More than a year after creating its Climate and ESG Task Force in March 2021, the Securities and Exchange Commission’s ESG-related enforcement goals are finally being realized. The SEC recently brought a fraud action against Vale S.A., a publicly traded Brazilian iron ore producer, for making false and misleading statements about safety before the 2019 collapse of its Brumadinho dam. Importantly, Vale’s allegedly fraudulent statements were contained not only in SEC filings and investor presentations, but also in voluntary sustainability reports and an ESG webinar posted on Vale’s website. Given the SEC’s focus on ESG enforcement, combined with the Commission’s recently released proposed rules on climate-related disclosures, the Vale case is likely to become the first of many new enforcement actions arising out of ESG matters. As this action demonstrates, companies should take steps, if they have not already, to ensure their compliance and reporting regimes are sufficiently robust to minimize enforcement and litigation risks.
The SEC’s complaint, alleging violations of Section 10(b) of the Exchange Act and Rule 10b-5 thereunder, as well as Section 17(a) of the Securities Act, reflects the SEC’s environmental, social, and governance (ESG) enforcement priorities. The complaint, filed in the United States District Court for the Eastern District of New York, alleges that Vale deceived investors about the safety and stability of the dams it built to hold waste, or tailings, from its mining operations.1
More specifically, after a November 2015 collapse of another Vale dam that killed 19 people in Mariana, Brazil, Vale came under intense regulatory scrutiny and, according to the complaint, made a series of statements to reassure the market, including that “it adhered to the ‘strictest’ and best international practices for dam safety and ‘rigorously’ complied with regulatory requirements.” According to the SEC, these statements “were intended to leave no doubt that [Vale] had learned from the Mariana dam disaster and had mitigated the future risk of failure at its other tailings dams.” The SEC’s complaint alleges that these and other statements were false and misleading, and that Vale was, in fact, aware of dangerous conditions at the Brumadinho dam. The dam collapsed on January 25, 2019, killing 270 people and leaving behind a toxic sludge that caused an environmental disaster at the Paraopeba River.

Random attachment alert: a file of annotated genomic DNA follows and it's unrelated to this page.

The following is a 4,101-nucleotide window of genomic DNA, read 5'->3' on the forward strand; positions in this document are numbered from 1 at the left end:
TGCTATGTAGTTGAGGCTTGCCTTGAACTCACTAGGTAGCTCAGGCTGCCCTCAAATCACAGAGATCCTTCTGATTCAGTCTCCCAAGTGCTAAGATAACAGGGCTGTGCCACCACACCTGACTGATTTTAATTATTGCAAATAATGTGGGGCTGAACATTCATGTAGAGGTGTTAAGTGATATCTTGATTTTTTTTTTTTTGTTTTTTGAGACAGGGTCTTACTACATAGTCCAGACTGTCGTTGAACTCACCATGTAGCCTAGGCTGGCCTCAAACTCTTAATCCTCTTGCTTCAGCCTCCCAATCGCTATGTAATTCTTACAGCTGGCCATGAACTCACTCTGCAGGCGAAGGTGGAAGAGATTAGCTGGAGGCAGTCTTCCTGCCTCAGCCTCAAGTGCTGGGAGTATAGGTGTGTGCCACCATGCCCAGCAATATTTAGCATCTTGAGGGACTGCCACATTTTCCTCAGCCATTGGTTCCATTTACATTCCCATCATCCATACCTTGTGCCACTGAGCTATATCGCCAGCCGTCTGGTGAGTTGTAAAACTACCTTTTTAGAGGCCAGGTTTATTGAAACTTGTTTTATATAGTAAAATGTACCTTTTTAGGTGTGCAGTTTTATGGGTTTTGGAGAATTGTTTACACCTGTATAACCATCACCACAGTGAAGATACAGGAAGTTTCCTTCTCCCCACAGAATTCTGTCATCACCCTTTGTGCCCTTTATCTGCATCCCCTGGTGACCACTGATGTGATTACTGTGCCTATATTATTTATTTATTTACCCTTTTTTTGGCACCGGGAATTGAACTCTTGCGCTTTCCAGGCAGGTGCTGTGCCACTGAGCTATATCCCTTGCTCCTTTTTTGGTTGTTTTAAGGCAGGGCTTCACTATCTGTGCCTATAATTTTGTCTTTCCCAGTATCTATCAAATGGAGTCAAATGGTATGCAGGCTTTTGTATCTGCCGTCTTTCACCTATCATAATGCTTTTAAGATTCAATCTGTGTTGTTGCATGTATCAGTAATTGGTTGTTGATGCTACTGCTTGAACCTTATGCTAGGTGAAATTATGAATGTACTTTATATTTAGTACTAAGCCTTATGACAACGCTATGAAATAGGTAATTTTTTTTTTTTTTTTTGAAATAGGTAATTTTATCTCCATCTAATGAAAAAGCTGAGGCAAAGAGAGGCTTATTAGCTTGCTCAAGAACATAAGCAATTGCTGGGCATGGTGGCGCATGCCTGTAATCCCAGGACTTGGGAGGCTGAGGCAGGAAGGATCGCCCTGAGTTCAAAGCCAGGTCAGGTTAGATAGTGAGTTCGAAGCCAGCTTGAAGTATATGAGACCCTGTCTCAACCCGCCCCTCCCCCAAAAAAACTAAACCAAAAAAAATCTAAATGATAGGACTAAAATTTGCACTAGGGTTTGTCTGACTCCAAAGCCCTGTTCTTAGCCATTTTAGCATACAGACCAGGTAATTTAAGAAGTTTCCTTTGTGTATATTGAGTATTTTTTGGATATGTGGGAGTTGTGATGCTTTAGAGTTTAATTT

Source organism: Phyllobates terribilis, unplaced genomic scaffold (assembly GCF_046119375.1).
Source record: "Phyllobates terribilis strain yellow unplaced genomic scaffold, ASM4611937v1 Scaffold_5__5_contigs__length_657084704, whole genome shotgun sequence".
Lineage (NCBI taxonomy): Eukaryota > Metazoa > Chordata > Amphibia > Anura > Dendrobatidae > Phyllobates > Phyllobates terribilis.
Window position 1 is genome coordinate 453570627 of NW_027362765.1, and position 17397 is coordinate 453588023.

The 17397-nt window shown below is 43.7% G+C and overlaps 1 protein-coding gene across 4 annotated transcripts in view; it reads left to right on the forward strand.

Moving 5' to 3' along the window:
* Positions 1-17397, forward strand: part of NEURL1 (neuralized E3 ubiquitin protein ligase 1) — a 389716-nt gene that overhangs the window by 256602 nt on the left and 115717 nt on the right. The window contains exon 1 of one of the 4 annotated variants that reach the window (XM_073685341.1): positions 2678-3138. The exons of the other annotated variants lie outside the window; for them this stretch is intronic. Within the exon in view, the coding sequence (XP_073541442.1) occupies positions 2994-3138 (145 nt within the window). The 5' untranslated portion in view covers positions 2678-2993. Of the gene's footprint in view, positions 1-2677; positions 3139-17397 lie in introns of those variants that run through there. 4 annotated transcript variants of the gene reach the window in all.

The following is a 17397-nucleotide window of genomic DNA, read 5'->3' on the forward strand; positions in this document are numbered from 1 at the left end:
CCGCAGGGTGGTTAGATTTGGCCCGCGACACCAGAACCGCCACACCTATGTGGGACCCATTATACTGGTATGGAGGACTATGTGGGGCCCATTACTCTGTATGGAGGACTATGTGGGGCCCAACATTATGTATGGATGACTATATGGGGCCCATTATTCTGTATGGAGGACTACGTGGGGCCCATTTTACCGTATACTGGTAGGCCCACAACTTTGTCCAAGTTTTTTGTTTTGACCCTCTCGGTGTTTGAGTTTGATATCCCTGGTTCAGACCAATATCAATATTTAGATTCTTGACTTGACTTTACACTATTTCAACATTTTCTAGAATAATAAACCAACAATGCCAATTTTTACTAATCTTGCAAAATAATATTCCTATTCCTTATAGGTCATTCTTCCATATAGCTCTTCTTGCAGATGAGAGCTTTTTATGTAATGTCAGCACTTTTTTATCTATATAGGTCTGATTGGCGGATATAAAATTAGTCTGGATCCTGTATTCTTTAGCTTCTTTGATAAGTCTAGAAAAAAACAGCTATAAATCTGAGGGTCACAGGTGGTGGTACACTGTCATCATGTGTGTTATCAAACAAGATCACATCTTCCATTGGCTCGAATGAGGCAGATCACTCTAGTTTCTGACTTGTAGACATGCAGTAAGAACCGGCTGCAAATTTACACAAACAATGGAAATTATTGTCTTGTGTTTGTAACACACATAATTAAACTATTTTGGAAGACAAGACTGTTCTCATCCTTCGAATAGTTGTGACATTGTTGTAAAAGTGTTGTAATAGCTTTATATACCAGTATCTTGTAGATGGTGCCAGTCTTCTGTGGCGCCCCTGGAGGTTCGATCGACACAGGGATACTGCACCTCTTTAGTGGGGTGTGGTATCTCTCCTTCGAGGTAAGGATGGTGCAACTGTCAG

Significantly, the statements upon which the SEC based its enforcement action were included, among other places, in the company’s annual sustainability reports and a 2018 ESG webinar posted on Vale’s website, touting the company’s commitment to dam safety. For example, according to the complaint, the webinar claimed that “[a]ll of Vale’s iron ore dams are safe and operating within normal limits,” and that external auditors had certified the dams’ stability.
When the SEC announced the action, the Director of the SEC’s Division of Enforcement emphasized that “[m]any investors rely on ESG disclosures like those contained in Vale’s annual Sustainability Reports and other public filings to make informed investment decisions.” As noted in prior alerts, all public facing materials can readily provide a source for enforcement action and litigation.
The allegations against Vale also highlight the litigation risk that can result from a company’s ESG failures. For example, before the SEC complaint, Vale had been sued by U.S. investors in a securities class action arising out of the 2015 dam collapse. That case settled in 2020 for $25 million. A new class action was filed against Vale in 2019 after the Brumadinho collapse, and on March 31, 2022, the court granted class certification, paving the way for what is likely to become another costly settlement for Vale.
In sum, the Vale mining disasters are a roadmap for the various risks that may emerge from ESG-related statements, including enforcement actions by regulators and shareholder litigation. While the circumstances of the Vale case may be unique, they illustrate the importance of ensuring compliance with ESG policies and procedures. The case also underscores the need to make sure that ESG disclosures, whether mandatory or voluntary, are accurate and not misleading.